FDA approves new drug to treat hepatitis B

Bristol-Myers Squibb announced this week that the U.S. Food and Drug Administration has approved a supplemental New Drug Application for Baraclude,to treat chronic hepatitis B in adults with liver disease.

Baraclude uses the nucleotide analogue entecavir, which was first approved by the FDA in 2005 for treating chronic hepatitis B in adults with liver disease, reports.

BMS officials told that the approval was based on virologic, biochemical, serologic and safety data from a controlled, ongoing, open-label Phase IIIb study.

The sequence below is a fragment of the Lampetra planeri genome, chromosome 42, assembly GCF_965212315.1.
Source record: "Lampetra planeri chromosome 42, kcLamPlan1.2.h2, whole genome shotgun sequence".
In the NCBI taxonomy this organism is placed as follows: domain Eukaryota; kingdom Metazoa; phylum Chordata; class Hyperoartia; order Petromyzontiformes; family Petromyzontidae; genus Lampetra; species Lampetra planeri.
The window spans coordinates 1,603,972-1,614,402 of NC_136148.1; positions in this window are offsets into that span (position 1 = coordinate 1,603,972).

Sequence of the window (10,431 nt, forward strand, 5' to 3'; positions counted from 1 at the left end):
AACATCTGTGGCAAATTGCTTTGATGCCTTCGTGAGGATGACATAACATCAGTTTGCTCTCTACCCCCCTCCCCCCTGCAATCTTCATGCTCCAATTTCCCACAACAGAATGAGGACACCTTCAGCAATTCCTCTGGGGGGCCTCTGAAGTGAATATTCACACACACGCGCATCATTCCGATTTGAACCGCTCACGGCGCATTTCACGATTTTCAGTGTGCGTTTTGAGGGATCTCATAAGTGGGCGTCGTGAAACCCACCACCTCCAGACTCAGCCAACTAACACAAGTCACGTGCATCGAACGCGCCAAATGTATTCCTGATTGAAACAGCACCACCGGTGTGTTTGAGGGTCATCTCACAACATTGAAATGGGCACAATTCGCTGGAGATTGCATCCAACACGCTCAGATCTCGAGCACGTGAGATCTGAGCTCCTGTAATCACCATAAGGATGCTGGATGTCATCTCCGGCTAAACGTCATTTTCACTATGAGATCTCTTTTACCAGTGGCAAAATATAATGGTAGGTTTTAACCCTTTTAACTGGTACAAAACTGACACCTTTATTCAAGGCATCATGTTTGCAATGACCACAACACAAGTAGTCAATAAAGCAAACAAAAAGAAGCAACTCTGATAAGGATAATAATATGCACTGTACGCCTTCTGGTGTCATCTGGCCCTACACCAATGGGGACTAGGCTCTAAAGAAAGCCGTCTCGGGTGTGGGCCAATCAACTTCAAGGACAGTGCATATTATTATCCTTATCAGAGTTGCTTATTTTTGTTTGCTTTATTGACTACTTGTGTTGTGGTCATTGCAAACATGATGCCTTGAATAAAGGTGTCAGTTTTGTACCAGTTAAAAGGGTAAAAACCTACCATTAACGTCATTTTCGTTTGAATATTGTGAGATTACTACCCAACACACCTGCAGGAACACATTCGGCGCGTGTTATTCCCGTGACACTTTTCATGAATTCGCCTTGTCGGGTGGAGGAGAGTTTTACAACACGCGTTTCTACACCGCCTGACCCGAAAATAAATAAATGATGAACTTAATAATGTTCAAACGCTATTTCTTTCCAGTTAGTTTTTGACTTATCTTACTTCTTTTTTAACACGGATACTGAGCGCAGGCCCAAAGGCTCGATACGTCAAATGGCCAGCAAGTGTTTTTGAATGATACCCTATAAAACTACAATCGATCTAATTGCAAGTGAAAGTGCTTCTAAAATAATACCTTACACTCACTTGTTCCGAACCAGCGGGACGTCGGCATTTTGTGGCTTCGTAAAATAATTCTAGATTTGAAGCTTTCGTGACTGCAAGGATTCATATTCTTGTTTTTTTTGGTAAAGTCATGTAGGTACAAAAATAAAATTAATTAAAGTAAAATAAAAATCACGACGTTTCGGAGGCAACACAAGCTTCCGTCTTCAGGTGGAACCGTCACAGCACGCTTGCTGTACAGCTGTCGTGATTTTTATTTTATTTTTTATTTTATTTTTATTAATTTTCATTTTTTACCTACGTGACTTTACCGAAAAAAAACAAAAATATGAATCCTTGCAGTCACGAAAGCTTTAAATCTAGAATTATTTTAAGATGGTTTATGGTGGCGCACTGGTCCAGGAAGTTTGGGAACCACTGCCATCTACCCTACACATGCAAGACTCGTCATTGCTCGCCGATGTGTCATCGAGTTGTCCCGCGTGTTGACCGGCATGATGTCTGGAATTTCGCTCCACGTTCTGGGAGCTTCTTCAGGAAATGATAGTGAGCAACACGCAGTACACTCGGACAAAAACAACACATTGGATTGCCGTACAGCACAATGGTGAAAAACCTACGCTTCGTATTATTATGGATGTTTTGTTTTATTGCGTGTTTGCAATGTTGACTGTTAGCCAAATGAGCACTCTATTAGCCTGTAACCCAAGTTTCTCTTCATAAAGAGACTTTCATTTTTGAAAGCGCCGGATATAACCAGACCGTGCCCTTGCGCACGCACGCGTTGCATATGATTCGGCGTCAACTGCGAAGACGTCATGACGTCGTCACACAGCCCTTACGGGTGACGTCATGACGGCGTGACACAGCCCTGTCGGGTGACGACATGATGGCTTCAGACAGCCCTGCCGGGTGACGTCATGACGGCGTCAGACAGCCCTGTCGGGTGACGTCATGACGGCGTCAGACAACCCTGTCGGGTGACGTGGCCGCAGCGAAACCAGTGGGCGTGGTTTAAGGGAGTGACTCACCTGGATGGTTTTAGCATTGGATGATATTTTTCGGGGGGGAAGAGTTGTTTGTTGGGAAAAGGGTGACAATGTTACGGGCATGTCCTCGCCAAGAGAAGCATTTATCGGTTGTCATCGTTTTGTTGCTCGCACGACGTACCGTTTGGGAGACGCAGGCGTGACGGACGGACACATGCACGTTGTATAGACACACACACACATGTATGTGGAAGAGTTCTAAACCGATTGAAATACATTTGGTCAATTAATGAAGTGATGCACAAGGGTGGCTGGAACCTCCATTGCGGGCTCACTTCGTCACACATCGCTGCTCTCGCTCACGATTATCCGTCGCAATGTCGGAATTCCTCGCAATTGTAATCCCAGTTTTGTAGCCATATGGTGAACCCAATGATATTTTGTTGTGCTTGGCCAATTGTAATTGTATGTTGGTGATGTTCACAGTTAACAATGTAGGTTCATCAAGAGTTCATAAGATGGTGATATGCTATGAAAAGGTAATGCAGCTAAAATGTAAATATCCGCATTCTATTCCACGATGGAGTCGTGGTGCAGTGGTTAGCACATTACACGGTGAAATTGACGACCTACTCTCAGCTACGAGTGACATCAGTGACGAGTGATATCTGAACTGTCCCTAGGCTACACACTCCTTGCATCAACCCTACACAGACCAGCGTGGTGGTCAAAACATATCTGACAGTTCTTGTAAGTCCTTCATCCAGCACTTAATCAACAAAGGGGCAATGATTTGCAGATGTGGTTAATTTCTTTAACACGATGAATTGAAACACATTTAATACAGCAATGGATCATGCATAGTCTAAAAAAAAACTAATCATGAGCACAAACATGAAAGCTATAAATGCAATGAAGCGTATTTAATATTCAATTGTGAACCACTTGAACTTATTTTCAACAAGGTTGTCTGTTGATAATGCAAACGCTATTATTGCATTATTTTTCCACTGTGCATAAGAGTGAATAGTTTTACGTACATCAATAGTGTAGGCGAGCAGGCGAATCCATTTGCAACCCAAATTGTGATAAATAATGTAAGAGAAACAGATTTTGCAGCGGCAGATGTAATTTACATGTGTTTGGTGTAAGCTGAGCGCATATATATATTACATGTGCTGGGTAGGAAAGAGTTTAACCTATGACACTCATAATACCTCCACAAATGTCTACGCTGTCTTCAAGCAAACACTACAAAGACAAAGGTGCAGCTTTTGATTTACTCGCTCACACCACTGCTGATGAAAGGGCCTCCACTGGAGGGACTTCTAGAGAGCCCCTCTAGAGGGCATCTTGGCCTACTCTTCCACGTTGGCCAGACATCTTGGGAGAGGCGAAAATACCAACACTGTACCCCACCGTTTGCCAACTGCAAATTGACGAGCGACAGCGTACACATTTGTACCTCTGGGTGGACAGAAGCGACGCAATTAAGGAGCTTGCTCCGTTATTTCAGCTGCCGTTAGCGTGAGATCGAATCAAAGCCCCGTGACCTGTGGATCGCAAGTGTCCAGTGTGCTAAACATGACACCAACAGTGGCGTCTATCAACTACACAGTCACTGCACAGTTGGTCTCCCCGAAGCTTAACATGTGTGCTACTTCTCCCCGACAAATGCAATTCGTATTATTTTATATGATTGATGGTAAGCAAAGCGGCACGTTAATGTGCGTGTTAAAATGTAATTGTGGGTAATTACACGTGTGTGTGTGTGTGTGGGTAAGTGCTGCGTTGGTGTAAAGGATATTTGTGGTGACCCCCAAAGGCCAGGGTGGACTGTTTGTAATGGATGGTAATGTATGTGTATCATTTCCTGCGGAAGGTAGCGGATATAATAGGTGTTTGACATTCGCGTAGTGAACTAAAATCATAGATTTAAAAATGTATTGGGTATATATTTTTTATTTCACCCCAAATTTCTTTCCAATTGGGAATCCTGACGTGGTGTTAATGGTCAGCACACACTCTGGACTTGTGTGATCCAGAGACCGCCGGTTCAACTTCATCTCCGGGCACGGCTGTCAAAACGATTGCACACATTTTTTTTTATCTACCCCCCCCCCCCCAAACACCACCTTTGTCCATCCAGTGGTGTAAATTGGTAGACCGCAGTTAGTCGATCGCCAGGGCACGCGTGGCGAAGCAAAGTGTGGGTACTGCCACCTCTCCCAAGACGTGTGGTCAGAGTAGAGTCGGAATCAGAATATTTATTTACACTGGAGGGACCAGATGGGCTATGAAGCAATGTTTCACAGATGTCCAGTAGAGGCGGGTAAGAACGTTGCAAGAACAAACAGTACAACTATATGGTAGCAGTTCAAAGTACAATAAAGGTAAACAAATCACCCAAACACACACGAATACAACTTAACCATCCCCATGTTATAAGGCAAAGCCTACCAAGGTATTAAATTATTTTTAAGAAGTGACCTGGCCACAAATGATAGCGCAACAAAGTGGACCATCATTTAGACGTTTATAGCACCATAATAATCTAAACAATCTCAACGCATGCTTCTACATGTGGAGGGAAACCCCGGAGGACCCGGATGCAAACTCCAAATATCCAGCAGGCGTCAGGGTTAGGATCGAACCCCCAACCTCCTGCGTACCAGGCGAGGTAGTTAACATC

Dr. Naoky Tsai, a professor of medicine at the John A. Burns School of Medicine at the University of Hawaii, Honolulu, told the study compared Baraclude to adefovir.

Baraclude was administered to random patients at a dosage of one milligram daily, while adefovir was given at a dosage of 10 milligram once daily. Tsai said data showed that Baraclude was effective in the patient population and showed a greater viral suppression compared to adefovir following a 48 week treatment initiation.

“This additional indication for Baraclude is important news as it is now proven to be an effective treatment option for physicians to help in managing chronic hepatitis B patients with decompensated liver disease,” Tsai told

Decompensated liver disease is the failure of the liver to maintain adequate function, often due to severe scarring.